That approach of consistently showing love to people who might not like him otherwise broke down barriers. It built trust over time.
Jimmy Carter writes, “That simple yet profound theology has been a great help to me in understanding the Scriptures. In essence, the whole Bible is an explanation of those two loves.” Love God, and love the 6 person who happens to be in front of you at any time. Pray for them, none of this nonsense of praying against people. Bless those who give you grief. Do good to them.
Our calling is to, like Jesus, always respond to unkindness with kindness; bless those who mistreat you, who tell lies about you, who make life more difficult for you.
When someone comes against you simply for following Jesus and believing what he teaches, show them love. Bless them. Do good to them. Never give evil back for evil. Because in that person who gives you trouble…there just might be the next Paul; the next opponent of Christ and Christians who comes to their senses, comes to saving faith in Christ, and joins us in proclaiming his good news to others. That, my friend, is worth pursuing. Because Jesus thinks people are pursuing. To this, and nothing less, we are called.
Would you pray with me?
Lord Jesus, we thank and praise you for the example you set. When reviled, you didn’t take revenge. When cursed, you blessed. We thank and praise you for willingly facing persecution in order to win our salvation.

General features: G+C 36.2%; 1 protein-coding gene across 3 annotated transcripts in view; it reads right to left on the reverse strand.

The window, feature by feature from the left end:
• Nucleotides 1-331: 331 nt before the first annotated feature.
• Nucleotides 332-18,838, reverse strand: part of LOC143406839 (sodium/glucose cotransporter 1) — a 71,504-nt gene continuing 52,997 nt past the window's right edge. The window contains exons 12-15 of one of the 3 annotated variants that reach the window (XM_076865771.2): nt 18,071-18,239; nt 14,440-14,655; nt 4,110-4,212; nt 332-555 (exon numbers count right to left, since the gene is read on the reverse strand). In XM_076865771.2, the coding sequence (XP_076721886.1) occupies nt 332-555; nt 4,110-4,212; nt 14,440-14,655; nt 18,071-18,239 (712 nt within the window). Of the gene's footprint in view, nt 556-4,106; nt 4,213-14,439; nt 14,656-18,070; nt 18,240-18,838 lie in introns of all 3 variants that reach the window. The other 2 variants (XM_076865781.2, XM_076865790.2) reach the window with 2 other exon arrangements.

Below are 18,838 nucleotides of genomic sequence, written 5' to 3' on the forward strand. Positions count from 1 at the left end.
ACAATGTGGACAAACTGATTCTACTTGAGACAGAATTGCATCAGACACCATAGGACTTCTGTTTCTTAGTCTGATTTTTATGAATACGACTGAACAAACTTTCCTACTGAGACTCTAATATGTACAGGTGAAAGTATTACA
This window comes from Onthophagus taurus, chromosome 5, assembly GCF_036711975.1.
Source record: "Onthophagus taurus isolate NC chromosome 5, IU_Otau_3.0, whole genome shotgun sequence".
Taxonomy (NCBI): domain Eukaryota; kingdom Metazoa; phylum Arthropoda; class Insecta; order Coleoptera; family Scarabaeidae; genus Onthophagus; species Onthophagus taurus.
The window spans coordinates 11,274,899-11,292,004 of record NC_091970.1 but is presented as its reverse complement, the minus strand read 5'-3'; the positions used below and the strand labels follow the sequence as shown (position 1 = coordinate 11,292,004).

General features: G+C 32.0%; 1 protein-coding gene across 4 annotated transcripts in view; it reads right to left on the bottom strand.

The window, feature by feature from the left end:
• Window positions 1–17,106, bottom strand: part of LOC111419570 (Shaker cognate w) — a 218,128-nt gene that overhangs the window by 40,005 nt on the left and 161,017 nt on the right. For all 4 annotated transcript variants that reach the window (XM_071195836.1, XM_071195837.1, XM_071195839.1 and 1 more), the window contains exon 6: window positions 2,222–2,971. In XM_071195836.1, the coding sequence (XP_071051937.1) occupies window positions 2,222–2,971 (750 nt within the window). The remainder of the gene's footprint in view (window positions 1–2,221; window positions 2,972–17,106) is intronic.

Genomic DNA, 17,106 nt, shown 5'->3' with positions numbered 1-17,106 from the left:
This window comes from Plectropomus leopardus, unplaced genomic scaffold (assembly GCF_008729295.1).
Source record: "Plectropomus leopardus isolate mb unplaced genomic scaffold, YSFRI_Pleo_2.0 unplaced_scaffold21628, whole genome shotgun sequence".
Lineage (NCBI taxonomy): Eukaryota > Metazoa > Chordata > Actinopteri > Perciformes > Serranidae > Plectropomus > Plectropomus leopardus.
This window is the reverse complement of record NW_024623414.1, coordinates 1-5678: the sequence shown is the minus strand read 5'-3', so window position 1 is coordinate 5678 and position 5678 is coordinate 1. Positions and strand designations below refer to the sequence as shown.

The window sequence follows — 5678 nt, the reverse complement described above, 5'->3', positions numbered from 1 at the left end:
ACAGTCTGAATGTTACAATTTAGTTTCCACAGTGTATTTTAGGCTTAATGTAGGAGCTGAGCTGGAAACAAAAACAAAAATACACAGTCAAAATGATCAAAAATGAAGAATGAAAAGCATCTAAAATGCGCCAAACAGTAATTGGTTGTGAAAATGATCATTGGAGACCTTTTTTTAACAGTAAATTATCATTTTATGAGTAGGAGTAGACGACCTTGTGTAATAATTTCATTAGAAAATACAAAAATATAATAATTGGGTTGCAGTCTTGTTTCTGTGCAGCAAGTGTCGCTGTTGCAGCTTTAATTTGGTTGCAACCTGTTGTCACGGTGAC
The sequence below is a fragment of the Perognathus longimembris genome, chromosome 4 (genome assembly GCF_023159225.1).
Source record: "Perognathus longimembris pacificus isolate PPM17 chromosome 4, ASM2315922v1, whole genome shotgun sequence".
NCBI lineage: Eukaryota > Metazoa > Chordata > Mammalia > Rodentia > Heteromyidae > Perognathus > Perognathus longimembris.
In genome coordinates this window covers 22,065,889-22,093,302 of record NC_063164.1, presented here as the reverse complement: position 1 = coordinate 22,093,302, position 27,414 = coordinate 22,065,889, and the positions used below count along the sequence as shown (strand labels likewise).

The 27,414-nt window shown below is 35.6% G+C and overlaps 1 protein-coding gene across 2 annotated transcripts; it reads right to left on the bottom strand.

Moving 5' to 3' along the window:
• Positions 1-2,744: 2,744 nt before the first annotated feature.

We thank you for the miracle that despite the enemy’s persecution of Christians throughout history, your church stands. People are coming to saving faith in you around the world, including in nations where persecution is guaranteed. You are building your church, and the gates of hell are not prevailing against it. So we join our brothers and sisters in Christ around the world in praising you that you are alive and well and you are Lord.
We pray for the persecuted church: strengthen the weak, renew the weary, comfort the sorrowful, embolden the timid, we pray.
We pray for one another: toughen our skin and keep our hearts tender when we’re spoken against, when it’s assumed that we’re haters or ignorant. Help us, Lord, to neither be surprised nor ashamed when trouble brews simply because we bear your name.
When the pressure is on, remind us of the spiritual war taking place. Give us compassion for our detractors rather than rage. And show us how to bless those who give us grief. Lead us in those times, Lord, that your reality and power may be seen in our dealings with them.
We dare to pray that those who right now can’t stand you or Christians will come to saving faith in you through our witness in word and deed. For your honor and our encouragement, we ask this, Lord. Be glorified in your people! Amen.